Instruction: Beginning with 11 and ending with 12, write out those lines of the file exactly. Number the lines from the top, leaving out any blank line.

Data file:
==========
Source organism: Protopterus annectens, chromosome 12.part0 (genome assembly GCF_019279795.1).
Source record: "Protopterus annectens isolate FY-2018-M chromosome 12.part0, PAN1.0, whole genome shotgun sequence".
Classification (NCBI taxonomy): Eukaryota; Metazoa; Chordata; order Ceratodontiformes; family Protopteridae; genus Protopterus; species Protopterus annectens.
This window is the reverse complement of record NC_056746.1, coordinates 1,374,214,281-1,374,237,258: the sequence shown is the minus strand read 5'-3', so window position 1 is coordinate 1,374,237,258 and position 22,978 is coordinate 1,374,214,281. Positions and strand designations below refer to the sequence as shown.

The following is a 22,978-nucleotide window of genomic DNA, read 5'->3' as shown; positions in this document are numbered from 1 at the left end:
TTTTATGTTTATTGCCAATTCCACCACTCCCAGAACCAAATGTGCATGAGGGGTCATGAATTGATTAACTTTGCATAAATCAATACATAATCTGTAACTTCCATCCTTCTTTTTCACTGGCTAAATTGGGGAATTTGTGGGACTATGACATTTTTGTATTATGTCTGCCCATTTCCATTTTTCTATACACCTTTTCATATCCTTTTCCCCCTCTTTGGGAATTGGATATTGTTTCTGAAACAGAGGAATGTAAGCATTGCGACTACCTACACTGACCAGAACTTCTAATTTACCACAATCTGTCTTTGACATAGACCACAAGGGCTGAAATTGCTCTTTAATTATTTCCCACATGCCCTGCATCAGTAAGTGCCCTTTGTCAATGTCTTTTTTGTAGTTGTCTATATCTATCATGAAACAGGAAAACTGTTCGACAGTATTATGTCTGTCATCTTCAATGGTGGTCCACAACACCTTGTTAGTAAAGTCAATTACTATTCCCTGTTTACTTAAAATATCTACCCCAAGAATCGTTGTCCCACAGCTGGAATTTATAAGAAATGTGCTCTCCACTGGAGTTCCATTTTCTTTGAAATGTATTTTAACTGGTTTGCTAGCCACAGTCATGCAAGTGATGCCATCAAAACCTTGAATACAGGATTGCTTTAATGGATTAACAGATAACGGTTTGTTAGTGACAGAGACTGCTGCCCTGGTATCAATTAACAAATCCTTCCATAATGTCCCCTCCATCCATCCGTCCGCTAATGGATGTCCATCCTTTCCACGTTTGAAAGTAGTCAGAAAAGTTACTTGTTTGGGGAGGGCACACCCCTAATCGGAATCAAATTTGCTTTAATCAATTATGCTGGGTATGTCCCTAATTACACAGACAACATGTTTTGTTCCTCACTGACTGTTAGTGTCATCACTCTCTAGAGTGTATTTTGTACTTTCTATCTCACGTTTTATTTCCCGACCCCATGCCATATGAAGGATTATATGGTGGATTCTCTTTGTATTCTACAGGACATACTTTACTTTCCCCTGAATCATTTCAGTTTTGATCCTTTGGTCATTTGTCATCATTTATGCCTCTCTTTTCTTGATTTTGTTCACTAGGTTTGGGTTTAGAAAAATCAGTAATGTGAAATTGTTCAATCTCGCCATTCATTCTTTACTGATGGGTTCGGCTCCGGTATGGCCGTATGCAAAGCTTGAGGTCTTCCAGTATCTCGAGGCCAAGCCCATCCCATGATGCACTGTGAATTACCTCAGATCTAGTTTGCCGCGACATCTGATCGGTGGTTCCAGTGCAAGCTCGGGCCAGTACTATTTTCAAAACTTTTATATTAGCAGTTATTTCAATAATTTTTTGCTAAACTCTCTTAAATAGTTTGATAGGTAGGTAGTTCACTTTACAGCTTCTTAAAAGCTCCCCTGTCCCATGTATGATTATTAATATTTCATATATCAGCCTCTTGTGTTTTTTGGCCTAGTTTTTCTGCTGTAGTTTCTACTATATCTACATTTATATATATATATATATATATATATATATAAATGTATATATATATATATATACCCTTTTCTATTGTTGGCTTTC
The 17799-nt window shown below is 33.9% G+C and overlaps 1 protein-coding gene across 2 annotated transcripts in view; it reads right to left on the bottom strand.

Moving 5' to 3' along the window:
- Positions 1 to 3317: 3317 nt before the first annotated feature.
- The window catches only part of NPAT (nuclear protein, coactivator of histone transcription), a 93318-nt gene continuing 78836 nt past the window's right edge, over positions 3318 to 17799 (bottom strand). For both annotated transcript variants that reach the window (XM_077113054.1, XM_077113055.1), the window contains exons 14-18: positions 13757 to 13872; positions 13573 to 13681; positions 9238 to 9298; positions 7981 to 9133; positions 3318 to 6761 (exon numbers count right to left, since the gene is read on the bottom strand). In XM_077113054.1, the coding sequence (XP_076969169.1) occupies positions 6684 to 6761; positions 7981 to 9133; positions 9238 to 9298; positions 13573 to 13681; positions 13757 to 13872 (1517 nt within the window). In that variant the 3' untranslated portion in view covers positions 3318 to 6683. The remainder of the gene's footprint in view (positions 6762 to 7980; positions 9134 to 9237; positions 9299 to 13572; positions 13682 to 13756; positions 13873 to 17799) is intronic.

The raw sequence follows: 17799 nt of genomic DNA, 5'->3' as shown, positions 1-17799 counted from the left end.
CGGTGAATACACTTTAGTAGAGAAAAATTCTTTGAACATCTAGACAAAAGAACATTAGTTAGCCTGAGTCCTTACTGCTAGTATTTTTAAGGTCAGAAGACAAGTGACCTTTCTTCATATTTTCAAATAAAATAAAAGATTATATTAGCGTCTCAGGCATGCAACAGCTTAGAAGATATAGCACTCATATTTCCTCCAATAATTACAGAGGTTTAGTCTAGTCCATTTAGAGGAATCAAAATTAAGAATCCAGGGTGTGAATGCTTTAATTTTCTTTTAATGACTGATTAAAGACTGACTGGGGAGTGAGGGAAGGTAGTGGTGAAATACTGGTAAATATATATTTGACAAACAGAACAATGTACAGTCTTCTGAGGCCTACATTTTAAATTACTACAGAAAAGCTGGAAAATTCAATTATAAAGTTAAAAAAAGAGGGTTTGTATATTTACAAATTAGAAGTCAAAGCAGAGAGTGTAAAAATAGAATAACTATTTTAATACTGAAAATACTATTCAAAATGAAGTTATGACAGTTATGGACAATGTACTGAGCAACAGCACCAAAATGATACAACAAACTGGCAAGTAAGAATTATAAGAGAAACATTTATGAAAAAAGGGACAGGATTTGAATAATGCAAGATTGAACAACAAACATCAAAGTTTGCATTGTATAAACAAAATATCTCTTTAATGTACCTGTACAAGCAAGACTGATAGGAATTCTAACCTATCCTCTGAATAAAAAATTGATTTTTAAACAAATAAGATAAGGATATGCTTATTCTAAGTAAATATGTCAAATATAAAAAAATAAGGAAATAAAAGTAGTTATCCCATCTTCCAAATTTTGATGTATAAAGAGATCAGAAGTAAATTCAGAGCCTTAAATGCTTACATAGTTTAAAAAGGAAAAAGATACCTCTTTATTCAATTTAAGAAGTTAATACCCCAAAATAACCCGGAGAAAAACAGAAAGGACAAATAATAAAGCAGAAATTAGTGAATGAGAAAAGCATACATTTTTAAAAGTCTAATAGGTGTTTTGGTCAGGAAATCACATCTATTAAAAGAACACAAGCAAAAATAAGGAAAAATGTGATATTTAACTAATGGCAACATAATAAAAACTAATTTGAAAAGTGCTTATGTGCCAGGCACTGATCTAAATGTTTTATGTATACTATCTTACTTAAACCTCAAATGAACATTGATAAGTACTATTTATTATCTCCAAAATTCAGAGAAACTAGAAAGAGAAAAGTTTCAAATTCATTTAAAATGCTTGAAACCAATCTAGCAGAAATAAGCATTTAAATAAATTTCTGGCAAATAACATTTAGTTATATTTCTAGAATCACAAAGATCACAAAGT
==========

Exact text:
The raw sequence follows: 17799 nt of genomic DNA, 5'->3' as shown, positions 1-17799 counted from the left end.
CGGTGAATACACTTTAGTAGAGAAAAATTCTTTGAACATCTAGACAAAAGAACATTAGTTAGCCTGAGTCCTTACTGCTAGTATTTTTAAGGTCAGAAGACAAGTGACCTTTCTTCATATTTTCAAATAAAATAAAAGATTATATTAGCGTCTCAGGCATGCAACAGCTTAGAAGATATAGCACTCATATTTCCTCCAATAATTACAGAGGTTTAGTCTAGTCCATTTAGAGGAATCAAAATTAAGAATCCAGGGTGTGAATGCTTTAATTTTCTTTTAATGACTGATTAAAGACTGACTGGGGAGTGAGGGAAGGTAGTGGTGAAATACTGGTAAATATATATTTGACAAACAGAACAATGTACAGTCTTCTGAGGCCTACATTTTAAATTACTACAGAAAAGCTGGAAAATTCAATTATAAAGTTAAAAAAAGAGGGTTTGTATATTTACAAATTAGAAGTCAAAGCAGAGAGTGTAAAAATAGAATAACTATTTTAATACTGAAAATACTATTCAAAATGAAGTTATGACAGTTATGGACAATGTACTGAGCAACAGCACCAAAATGATACAACAAACTGGCAAGTAAGAATTATAAGAGAAACATTTATGAAAAAAGGGACAGGATTTGAATAATGCAAGATTGAACAACAAACATCAAAGTTTGCATTGTATAAACAAAATATCTCTTTAATGTACCTGTACAAGCAAGACTGATAGGAATTCTAACCTATCCTCTGAATAAAAAATTGATTTTTAAACAAATAAGATAAGGATATGCTTATTCTAAGTAAATATGTCAAATATAAAAAAATAAGGAAATAAAAGTAGTTATCCCATCTTCCAAATTTTGATGTATAAAGAGATCAGAAGTAAATTCAGAGCCTTAAATGCTTACATAGTTTAAAAAGGAAAAAGATACCTCTTTATTCAATTTAAGAAGTTAATACCCCAAAATAACCCGGAGAAAAACAGAAAGGACAAATAATAAAGCAGAAATTAGTGAATGAGAAAAGCATACATTTTTAAAAGTCTAATAGGTGTTTTGGTCAGGAAATCACATCTATTAAAAGAACACAAGCAAAAATAAGGAAAAATGTGATATTTAACTAATGGCAACATAATAAAAACTAATTTGAAAAGTGCTTATGTGCCAGGCACTGATCTAAATGTTTTATGTATACTATCTTACTTAAACCTCAAATGAACATTGATAAGTACTATTTATTATCTCCAAAATTCAGAGAAACTAGAAAGAGAAAAGTTTCAAATTCATTTAAAATGCTTGAAACCAATCTAGCAGAAATAAGCATTTAAATAAATTTCTGGCAAATAACATTTAGTTATATTTCTAGAATCACAAAGATCACAAAGT